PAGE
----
The Physical Models
On a completely different track we have the physical models, which tend to involve physical perfection or stylization. The old Theravada texts (for example, DN 30, MN 91) go to great lengths to list the thirty-two interesting physical qualities of the Buddha, such as having forty teeth and having arms so long that he could touch his knees without bending down. It is remarkable how bodily ideals change, as in our modern context that would make him look more to us like a dentally challenged Cro-Magnon than a spiritual superhero, but I digress.
Numerous pop culture sources make us associate interesting physical qualities or ideals with spirituality, particularly yoga magazines and martial arts movies. There is not much more to say about these models other than that they are amusing and completely inaccurate. We may imagine that awakening somehow involves impeccable physical health, or that awakening or insight practice may cure some illness or other adverse condition, but I wouldn’t bank on anything like this at all.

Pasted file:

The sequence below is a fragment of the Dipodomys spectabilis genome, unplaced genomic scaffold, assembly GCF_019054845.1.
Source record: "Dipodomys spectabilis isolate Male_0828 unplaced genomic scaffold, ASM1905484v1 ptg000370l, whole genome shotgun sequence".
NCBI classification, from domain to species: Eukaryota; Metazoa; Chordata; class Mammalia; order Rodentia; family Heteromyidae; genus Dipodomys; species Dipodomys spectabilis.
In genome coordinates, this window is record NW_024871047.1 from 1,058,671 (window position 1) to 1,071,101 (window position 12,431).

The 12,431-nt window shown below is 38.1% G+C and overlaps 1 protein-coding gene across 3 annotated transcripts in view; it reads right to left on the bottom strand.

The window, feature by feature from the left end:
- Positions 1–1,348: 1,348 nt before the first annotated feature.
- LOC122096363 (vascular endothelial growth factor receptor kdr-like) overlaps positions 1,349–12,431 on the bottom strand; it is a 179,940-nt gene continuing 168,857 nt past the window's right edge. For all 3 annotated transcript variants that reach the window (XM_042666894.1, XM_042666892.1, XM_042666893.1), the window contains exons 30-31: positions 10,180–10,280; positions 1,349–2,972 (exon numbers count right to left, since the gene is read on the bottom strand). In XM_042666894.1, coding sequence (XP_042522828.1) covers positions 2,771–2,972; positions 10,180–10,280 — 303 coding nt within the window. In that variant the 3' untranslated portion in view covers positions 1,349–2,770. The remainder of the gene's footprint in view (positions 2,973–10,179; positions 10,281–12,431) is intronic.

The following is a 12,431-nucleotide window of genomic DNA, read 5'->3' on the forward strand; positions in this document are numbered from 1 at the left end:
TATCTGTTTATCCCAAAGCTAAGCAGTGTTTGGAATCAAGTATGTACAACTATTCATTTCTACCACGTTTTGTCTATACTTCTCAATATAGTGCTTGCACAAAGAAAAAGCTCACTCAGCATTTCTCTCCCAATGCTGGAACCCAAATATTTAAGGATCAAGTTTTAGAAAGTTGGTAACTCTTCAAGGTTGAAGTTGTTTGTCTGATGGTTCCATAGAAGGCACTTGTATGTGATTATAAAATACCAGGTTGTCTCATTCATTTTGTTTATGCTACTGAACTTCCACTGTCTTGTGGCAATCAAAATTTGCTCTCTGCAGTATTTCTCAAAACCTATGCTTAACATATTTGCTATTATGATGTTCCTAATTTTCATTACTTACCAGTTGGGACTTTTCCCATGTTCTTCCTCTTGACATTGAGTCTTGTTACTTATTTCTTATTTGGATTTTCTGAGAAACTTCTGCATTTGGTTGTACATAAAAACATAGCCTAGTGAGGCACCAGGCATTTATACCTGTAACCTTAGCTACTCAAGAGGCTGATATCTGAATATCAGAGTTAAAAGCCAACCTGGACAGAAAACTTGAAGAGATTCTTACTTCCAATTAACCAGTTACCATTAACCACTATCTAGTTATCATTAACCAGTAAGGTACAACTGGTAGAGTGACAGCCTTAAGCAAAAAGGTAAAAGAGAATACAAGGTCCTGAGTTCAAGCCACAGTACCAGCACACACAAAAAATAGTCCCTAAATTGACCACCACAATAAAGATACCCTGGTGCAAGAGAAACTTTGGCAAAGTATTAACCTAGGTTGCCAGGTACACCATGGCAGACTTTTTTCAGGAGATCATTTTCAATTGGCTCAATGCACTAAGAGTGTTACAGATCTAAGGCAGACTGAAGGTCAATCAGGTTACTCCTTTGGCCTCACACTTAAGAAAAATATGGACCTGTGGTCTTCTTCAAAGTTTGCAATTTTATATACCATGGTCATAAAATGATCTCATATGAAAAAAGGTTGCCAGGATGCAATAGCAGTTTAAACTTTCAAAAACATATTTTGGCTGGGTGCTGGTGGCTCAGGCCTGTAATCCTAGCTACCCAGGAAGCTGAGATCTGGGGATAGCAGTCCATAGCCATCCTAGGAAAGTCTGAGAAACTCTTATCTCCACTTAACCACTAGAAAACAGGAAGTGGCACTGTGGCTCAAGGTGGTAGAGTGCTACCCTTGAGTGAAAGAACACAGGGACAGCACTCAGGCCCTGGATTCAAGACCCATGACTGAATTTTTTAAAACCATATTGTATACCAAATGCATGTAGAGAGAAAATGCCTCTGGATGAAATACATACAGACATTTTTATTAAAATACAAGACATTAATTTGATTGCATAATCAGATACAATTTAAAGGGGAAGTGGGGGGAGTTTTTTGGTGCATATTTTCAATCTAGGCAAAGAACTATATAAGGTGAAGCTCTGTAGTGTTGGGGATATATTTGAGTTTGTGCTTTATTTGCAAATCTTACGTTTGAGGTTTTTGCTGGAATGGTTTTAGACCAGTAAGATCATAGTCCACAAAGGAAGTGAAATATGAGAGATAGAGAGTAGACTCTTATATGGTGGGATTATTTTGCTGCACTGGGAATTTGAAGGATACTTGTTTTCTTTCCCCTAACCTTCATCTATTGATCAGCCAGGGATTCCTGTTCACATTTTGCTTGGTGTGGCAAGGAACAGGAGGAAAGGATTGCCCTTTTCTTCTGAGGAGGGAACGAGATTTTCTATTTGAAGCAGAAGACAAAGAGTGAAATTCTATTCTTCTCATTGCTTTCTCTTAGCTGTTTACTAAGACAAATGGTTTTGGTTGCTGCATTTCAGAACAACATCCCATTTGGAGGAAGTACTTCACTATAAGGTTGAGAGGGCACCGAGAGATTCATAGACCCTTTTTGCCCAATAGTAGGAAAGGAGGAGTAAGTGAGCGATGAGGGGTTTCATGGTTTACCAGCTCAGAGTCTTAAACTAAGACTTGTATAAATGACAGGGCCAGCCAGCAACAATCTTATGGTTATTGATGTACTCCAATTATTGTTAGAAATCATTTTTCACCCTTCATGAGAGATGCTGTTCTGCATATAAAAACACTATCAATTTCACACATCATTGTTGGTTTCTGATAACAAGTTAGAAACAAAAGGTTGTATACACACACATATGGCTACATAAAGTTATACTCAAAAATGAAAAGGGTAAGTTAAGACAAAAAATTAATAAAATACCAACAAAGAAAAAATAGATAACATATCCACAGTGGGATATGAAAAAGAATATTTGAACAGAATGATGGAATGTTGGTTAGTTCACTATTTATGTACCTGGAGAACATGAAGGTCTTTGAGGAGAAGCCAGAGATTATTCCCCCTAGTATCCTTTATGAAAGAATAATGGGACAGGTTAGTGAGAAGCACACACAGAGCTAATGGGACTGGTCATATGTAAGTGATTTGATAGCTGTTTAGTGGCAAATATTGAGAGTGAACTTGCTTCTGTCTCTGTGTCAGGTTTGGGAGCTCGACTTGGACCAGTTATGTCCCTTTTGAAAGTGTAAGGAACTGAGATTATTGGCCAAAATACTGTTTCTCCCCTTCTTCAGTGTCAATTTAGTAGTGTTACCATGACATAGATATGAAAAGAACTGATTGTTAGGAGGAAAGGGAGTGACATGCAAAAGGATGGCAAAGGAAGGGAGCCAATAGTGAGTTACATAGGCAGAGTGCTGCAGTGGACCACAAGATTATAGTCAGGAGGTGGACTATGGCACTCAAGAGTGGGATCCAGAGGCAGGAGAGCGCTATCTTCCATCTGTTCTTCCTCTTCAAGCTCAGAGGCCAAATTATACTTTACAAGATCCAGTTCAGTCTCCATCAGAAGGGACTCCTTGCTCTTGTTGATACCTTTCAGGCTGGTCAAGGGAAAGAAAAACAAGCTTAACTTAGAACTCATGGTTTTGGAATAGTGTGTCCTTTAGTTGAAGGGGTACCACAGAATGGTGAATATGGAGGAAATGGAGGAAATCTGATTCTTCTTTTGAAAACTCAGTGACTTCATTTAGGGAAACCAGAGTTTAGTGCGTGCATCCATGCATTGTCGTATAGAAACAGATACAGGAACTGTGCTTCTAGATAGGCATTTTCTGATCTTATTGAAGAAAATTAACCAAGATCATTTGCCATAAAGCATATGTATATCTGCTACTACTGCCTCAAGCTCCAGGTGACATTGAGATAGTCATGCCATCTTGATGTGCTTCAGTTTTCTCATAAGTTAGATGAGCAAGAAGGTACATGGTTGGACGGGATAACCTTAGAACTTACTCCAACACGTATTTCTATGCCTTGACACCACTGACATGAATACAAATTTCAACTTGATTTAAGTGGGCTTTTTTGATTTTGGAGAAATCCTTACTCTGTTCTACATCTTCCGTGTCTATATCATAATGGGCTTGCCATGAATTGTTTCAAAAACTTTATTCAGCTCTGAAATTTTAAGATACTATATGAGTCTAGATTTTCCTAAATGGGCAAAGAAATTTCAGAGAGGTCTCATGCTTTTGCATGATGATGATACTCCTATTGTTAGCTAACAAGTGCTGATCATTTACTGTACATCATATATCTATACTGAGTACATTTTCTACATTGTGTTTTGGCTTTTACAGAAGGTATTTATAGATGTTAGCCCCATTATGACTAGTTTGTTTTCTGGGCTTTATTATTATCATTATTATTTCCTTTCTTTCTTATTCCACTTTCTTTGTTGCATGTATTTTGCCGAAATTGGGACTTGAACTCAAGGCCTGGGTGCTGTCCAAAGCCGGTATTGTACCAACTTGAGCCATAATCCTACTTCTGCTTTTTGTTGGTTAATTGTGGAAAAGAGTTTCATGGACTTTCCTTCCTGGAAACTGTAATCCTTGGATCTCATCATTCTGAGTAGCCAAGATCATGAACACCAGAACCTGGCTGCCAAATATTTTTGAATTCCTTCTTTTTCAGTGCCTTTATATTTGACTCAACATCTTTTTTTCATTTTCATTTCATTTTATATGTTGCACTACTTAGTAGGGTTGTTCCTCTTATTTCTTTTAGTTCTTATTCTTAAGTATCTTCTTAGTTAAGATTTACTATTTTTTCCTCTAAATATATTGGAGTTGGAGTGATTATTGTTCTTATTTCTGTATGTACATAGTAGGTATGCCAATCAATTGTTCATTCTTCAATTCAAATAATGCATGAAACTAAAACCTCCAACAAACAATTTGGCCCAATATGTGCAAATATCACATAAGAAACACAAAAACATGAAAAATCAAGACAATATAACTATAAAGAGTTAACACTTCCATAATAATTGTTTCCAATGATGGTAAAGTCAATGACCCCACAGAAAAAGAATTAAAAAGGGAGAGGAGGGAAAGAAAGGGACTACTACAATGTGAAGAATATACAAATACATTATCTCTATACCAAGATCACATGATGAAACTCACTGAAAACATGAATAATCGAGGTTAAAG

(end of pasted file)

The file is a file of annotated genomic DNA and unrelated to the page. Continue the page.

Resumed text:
That said, my friends who regularly do practices like yoga and tai chi do tend to look good, and this only makes sense. However, this is not related to ultimate realizations except peripherally in that those practices involve mindfulness and if done well can lead to real insights. Does the reduction in cortisol levels that can happen through mature practice reduce some of our needless stress reactions to situations and improve our health in some way? Probably, though more data is needed. Is awakening on its own likely to give you forty teeth and freakishly long arms, or a yoga-butt for that matter? Obviously not.